Rituals can also help mark the beginning and end of events. Just like a frame around a picture or piece of art helps to bring more attention to the contents, a ritual can be used to frame a psychedelic experience, to focus your attention to what is going on inside, and function as a type of container for the experience. Having this clear delineation can be useful for psychedelic ceremonies because it helps in feeling safe during what can be a wild and crazy experience.

Using rituals to help contain psychedelic experiences can help to bring feelings of safety to the experience. Ritual can also help connect to something bigger and help to mark the occasion out as something special, something that is beyond an everyday experience.

Ideas for Rituals

There are many ways to ritualize the taking of psychedelic substances, so here are just a few examples. Maybe you already have a pre-session protocol, but here are some ideas:


Washing yourself and arriving to the session clean can help to feel more comfortable and relaxed. The sensations of water can also help bring you to your body, especially if it is in a natural body of water or a cold shower. A hot bath is also wonderfully relaxing.


Wearing a certain or special set of clothes. Maybe you have a lucky top, a favourite or most comfortable t-shirt. Maybe you would like to dress up for ceremony as you would for any special occasion. If you put on a shirt for work, why not put on something specific for a session?


Saying a prayer can help to humble yourself and to open yourself up to possibilities of experience. Saying a prayer, religious or not, is in some way acknowledging that there are things that are out of your control.

Giving thanks

This is, again, humbling and a good practice for that reason. I think it can be good to give thanks even just as a mental exercise before consuming a substance. You’re again acknowledging that you are part of something larger and also being thankful and appreciating what you do have. I also think it is a nice way to close the session and a great opportunity to develop gratitude.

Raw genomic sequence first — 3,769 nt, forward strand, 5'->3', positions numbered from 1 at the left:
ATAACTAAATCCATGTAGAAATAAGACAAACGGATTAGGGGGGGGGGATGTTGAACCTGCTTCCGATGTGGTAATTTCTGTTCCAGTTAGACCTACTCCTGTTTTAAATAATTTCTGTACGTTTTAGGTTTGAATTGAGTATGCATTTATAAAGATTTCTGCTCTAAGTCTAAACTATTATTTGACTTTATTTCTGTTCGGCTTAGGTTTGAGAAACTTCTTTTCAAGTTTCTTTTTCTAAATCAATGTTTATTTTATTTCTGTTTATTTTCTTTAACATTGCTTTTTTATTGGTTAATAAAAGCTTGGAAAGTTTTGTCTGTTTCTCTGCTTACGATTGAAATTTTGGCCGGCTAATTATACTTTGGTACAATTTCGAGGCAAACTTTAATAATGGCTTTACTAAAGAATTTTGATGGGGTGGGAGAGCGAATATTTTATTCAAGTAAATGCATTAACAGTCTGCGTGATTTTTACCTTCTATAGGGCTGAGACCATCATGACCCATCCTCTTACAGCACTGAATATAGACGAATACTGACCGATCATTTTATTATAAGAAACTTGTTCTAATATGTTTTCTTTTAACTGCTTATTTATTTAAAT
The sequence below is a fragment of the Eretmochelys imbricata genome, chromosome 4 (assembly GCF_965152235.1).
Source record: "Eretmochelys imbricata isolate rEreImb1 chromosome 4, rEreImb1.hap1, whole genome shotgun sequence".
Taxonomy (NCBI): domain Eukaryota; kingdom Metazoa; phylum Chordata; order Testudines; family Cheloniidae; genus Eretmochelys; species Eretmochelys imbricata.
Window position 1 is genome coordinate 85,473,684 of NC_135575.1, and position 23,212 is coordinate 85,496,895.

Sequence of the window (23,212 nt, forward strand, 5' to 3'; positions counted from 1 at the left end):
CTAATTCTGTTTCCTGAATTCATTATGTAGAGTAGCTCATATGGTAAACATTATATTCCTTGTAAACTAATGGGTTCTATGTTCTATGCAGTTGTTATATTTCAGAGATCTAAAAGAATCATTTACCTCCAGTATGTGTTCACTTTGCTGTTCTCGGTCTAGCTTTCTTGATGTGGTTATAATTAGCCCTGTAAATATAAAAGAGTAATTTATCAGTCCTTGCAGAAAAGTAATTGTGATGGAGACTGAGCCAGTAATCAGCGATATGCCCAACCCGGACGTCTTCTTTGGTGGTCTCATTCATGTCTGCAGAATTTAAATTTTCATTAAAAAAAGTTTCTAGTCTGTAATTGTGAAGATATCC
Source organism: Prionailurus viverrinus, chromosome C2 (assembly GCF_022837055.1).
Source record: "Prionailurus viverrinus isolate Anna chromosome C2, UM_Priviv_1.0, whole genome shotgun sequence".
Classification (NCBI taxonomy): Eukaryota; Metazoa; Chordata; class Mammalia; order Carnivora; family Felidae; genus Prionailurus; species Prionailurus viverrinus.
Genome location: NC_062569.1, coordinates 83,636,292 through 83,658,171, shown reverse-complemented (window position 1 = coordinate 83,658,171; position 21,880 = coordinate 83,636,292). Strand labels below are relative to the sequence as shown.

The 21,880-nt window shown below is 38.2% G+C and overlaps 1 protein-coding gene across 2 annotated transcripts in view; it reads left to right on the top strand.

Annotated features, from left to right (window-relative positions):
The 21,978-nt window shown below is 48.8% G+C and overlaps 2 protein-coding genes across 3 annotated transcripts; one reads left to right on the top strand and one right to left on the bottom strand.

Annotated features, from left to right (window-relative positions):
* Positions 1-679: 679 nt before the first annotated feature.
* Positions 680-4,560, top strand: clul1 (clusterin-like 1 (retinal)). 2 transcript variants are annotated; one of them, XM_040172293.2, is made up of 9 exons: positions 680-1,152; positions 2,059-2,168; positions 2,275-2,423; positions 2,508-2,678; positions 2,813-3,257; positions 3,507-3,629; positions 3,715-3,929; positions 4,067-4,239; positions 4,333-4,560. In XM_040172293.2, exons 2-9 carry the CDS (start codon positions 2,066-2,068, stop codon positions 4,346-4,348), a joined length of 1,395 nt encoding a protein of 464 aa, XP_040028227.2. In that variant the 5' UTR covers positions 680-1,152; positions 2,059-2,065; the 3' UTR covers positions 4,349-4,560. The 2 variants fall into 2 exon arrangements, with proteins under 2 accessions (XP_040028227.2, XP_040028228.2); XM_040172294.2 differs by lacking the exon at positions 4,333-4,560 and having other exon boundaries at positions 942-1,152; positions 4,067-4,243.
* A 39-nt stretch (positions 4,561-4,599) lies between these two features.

If you are with friends or a group you can maybe just go once round the group with each person, saying one thing that you are all grateful for. This can help to bring up warm feelings at the beginning of the session and start out on a positive note.


Having an altar can be a nice addition to a session or ceremony and needn’t be a religious thing. It can be as simple as having a set place with items that are dear to you. These could be photos of people, like family/friends, an image of someone you have a great respect or admiration for, or precious memories that you have. These things can be comforting to have by your side when you journey. What they represent symbolically will be magnified and can be of great support. When you think of them you gain some type of strength or inspiration.

The items that you choose may also be carefully chosen based on the theme of the session. For example, if you are thinking about your family, add some items and pictures that remind you of your family members. Or, if you are considering creativity, perhaps you add some of your heroes or role models from music, art, or science to your makeshift altar.

Ritualise Your Psychedelic Sessions

Ritual needn’t be complicated and you can start very simple and small. A friend of mine once put on bombtrack while we were taking our first dose of MDMA, which I thought was a nice touch. Ritual needn’t follow any kind of preset idea, you can be creative and come up with your own, too.